Kyle Farnsworth on the art and science of brawling
Regarding the recent Carlos Quentin-Zack Greinke festivities, expert brawler Kyle Farnsworth has some informed thoughts.
The recent Carlos Quentin-Zack Greinke dust-up, which resulted in a broken collarbone for the latter, has been the topic of much discussion around baseball. As the Tampa Tribune notes, the Rays are among those talking about what a pitcher should do to protect himself in the event of a spirited mound-charging.
"And we’re going to hide behind Farnsy."
"Farnsy" would be Kyle Farnsworth, and Kyle Farnsworth would be a pitcher who knows a thing or two about beating opposing ass.
First, I would submit into evidence Farnsworth's maltreatment of Kansas City's Jeremy Affeldt dated July 18, 2005 when he was pitching for Detroit (AP) ...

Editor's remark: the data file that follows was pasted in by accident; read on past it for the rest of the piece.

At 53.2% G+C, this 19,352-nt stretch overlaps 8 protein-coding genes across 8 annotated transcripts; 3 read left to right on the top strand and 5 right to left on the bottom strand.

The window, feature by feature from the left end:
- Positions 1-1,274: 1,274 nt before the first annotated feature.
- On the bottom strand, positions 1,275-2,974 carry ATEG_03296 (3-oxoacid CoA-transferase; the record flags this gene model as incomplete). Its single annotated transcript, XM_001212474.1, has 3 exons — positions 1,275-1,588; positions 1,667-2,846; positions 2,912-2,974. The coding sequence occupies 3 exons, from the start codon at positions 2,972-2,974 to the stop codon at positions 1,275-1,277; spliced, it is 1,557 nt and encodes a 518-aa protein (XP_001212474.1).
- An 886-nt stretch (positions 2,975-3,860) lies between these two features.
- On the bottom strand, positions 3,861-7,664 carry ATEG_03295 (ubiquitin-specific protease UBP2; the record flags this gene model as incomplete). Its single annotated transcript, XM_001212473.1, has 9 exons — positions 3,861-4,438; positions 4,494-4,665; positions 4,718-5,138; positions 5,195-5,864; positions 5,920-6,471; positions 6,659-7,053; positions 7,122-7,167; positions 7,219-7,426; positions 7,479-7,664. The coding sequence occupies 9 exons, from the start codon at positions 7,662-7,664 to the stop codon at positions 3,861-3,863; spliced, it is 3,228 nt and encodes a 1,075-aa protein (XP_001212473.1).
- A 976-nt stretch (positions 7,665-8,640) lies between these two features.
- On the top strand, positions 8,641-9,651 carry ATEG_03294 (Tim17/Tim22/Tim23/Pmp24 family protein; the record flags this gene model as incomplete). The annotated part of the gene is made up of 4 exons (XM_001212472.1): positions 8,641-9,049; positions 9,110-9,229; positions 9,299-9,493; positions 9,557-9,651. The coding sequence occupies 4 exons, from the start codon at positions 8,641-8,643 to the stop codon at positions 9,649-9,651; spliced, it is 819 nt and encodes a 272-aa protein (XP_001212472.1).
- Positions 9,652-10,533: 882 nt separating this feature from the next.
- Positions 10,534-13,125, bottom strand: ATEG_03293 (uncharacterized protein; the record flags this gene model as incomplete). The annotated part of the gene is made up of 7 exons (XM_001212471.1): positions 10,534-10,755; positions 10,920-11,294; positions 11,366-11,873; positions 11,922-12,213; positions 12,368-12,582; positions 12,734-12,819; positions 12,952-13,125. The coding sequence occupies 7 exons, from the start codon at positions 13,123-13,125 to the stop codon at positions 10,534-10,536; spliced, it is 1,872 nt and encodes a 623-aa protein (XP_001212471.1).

Not pictured: impact. When Lance Parrish is an emergency first-responder, you know it's serious.
Second, I proudly present Farnsworth the pugilist's pièce de résistance, which is his ritual abuse of Cincinnati's Paul Wilson in 2003 while pitching and punching for the Cubs ...
At this point, I have no doubt you're thinking, "This Kyle Farnsworth sounds like the kind of human thunderclap who once, at great personal hazard, broke up a bulldog riot." About that you would be correct.
What's the secret to throwing beefs according to Mr. Farnsworth? Again, the Tampa Tribune:
"You kind of just react to what the hitter’s going to do. Pretty much that’s it. You can think about and pre-plan, but in the heat of the moment you don’t know what’s going to happen and just react to the situation. ...
"I’m not going to let someone come at me. I’m going to defend myself. Everyone is going to be different. That’s me. If someone comes at me I’m going to protect myself. I’m not going to run from anybody. We’ll go from there."
Sound advice, so long as you're 6-4, 230 and graced with weapons-grade soup-bones.
In conlusion, summary and celebration, feel free to make the following your desktop background ...